Lesson writing and voice-over script standards

Feb 04, 2014

So, I've had this question roaming around in my head for quite a while: How do I convince others on my team that writing for on-screen and voice-overs is not the same as writing, say a User's Guide, or a college essay?

I've tried doing the voice-overs following the 'scripts' as they have been written, but it's almost impossible at times. Sentences that stretch over three lines in a Word doc are not meant to be read aloud.

Another question that comes up after that first question is: Has anyone ever created a set of writing standards for e-learning (both for on-screen and voice-overs)?

I've visited Daniel Brigham's website and reviewed his Revising Bloated E-learning Prose (Articulate Storyline) lesson. I love this lesson, by the way, but still wonder if there are any actual 'standards' floating around out there?

I don't want to harp on this idea, but with the work that we are doing in our online college courses, I think we should have a set of standards for more than just how we design the Storyline lessons we place into those courses.

A little background: I'm an ID for an online career college.

Revising Bloated E-learning Prose (Articulate Storyline) - See more at: http://www.brighamcommunications.com/portfolio/#sthash.mVli4MFq.dpuf
8 Replies
john edelson

This is really really hard stuff. We create lesson plans, how to videos, intro videos, and content videos.  Some of them are informal and chatty, some are much more slick. The reason that I think it's hard is that with each type of video, there's a slightly different style. Not to mention huge differences in opinion on how much is too much.

With that said, I agree that writing should be tight with as little "unnecessary detail" as possible.  

Here's an example of a script that has a tightly worded VO: http://www.science4us.com/educational-model/

I'd agree that it's really hard to get people to understand how to be brief and to the point. My preferred way to teaching them is having them record it and play it back.

Jeff Kortenbosch

Hi Cathy,

Welcome to the Forum. Great question! Bruce has already provided a great tip with the standing up part. Smiling when recording voice-over actually helps too (go ahead and try).

However when it comes to standards I've not seen specific things outside this thread in the forum which Nicole highlighted in her Audio and Video compilation of various useful forum posts.

I do feel that creating short sentences works. Also stay away from 'corporate' talk. I prefer to narrate in a casual conversational way. 

Good luck!

Daniel Brigham

Hi, Cathy:

Glad you like the presentation on Revising Bloated Elearning Prose. There's another I did on Writing Voiceover Scripts.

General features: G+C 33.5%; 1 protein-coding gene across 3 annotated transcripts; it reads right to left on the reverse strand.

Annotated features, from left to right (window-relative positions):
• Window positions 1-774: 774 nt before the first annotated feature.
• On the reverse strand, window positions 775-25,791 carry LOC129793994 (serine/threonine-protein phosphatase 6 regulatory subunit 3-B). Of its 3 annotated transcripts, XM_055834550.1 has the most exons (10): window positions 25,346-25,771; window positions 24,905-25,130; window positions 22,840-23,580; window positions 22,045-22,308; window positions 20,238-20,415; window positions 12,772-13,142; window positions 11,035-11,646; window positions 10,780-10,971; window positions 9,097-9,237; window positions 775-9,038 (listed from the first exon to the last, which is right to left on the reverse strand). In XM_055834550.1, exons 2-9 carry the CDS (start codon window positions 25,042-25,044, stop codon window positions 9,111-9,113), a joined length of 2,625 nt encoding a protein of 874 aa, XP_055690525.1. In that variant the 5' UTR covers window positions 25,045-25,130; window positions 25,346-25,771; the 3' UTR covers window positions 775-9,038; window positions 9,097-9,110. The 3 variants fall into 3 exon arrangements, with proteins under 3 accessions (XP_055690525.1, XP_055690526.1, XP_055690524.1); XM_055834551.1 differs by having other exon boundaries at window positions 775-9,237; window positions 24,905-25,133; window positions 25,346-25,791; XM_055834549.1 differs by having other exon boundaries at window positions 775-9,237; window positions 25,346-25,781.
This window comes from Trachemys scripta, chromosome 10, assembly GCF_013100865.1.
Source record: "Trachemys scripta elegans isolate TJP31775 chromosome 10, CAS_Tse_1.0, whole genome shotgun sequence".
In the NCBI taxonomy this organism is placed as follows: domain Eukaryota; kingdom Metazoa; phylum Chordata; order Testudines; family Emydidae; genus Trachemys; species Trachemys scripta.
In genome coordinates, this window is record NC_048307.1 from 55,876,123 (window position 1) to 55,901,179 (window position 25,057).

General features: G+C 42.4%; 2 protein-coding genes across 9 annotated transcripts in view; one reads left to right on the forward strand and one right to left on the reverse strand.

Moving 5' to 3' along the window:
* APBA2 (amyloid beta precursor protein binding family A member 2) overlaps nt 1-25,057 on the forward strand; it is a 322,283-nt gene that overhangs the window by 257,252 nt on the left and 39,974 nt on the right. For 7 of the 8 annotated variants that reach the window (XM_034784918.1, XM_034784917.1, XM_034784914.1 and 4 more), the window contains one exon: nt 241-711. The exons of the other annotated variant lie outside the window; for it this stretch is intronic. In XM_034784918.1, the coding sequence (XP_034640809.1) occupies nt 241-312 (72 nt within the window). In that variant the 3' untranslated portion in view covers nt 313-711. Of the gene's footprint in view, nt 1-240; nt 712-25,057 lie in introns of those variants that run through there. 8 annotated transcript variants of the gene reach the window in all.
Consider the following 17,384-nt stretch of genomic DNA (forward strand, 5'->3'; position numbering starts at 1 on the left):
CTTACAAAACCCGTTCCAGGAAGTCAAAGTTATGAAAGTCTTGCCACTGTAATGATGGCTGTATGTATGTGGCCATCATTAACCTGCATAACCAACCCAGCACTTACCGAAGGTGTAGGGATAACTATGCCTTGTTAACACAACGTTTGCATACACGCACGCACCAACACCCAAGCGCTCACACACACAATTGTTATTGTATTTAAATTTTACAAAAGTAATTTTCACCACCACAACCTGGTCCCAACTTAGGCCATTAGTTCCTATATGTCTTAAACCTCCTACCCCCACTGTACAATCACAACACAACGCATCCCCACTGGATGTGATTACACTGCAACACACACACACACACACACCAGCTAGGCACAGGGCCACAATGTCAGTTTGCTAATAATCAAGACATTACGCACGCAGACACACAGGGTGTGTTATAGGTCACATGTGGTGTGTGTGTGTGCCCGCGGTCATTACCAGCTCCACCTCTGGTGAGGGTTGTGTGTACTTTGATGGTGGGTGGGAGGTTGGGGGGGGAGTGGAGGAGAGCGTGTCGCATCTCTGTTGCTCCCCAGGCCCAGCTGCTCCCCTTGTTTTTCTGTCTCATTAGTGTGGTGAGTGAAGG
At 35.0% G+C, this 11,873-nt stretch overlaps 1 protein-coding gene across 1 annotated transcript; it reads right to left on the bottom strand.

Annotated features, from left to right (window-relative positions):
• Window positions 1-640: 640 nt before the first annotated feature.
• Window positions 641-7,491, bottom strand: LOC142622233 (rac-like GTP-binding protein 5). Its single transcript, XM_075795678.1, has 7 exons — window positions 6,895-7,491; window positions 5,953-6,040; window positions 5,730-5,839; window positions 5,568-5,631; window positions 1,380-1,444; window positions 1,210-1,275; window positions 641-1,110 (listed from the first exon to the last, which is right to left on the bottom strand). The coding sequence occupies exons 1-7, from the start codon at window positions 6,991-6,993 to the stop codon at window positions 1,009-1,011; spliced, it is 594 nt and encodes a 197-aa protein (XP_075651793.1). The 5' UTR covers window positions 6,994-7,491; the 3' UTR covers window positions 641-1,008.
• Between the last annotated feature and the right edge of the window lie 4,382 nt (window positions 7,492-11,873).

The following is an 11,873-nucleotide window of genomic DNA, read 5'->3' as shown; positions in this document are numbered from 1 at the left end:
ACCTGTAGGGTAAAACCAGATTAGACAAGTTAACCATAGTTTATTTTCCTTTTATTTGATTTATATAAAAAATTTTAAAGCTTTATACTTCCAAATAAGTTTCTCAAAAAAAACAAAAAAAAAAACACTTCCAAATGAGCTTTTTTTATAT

In a nutshell (as you well know), concise is the way to go when you are writing for the ear. The listener can't go back and reread, like they can with prose. Two different, though of course related, mediums--I guess I should see media, but I'm not an academic any more. 

Here's a blog post by Connie Malamed, a person well-respected in these parts, on the Art of Writing Great Voiceover Scripts.

You might also bug Cammy Bean of Kineo, also well-respected. I know she's interested in this and is doing a prez on it for Learning Solutions in March. I'd be surprised if she didn't share some nuggets with you.

Hope that helps a bit, and welcome to the boards. --Daniel

Cathy  Edwards

Thank you all, for the warm welcomes!

I have to chuckle at myself...never in my wildest dreams did I think my undergrad training (from many, many years ago) would come in handy and now, I feel like I've come full circle. During my undegrad, I worked as a production assistant in the (what they called it back then) A/V department of a company. We created a ton of different types of videos (trainings), some were completely silly which followed a wildly elaborate story-telling type of script meant to motivate the sales force, and others were HR new employee hire types of videos, while others were product training. This was back in the day before computer edting (mid 1980s).

Anyhoo...I always think I know what I'm talking about, but for some reason, more often than not, I am met with push-back and strange looks when I suggest we include writing style in some sort of style guide (which we don't have...yet).

John Denner

This resource has been great for me. Not only does it talk a little about how to write the narrative it goes into great detail on how to format the actual document in a way that is easy for the talent to read and with less mistakes. i.e. font, acronyms, paragraphs spanning multiple pages, etc...


Sid Apolinario

I am glad that I am able to find this conversation. Thanks for all the links that you shared! I currently took a freelance job where they made me in charge of building the storyboard, and since my experience is more of development, and a little scriptwriting, it's not until this opportunity arrived that I searched for any scriptwrinting standards. What I previously do is create the script like I am providing step by step instructions to a customer. (because it's an elearning module for a software) But thanks to this, I will be able to gain more knowledge in scriptwriting. Thanks again.

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